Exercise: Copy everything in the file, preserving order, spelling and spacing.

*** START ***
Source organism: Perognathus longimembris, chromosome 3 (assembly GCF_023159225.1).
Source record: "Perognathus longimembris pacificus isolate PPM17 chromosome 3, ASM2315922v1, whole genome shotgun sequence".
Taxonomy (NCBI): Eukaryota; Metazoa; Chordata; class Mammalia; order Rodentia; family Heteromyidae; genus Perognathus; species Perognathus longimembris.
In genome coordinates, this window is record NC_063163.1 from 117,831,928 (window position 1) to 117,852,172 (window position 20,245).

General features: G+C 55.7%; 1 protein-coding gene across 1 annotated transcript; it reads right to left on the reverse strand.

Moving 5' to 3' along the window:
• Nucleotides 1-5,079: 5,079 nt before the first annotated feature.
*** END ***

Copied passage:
Source organism: Perognathus longimembris, chromosome 3 (assembly GCF_023159225.1).
Source record: "Perognathus longimembris pacificus isolate PPM17 chromosome 3, ASM2315922v1, whole genome shotgun sequence".
Taxonomy (NCBI): Eukaryota; Metazoa; Chordata; class Mammalia; order Rodentia; family Heteromyidae; genus Perognathus; species Perognathus longimembris.
In genome coordinates, this window is record NC_063163.1 from 117,831,928 (window position 1) to 117,852,172 (window position 20,245).

General features: G+C 55.7%; 1 protein-coding gene across 1 annotated transcript; it reads right to left on the reverse strand.

Moving 5' to 3' along the window:
• Nucleotides 1-5,079: 5,079 nt before the first annotated feature.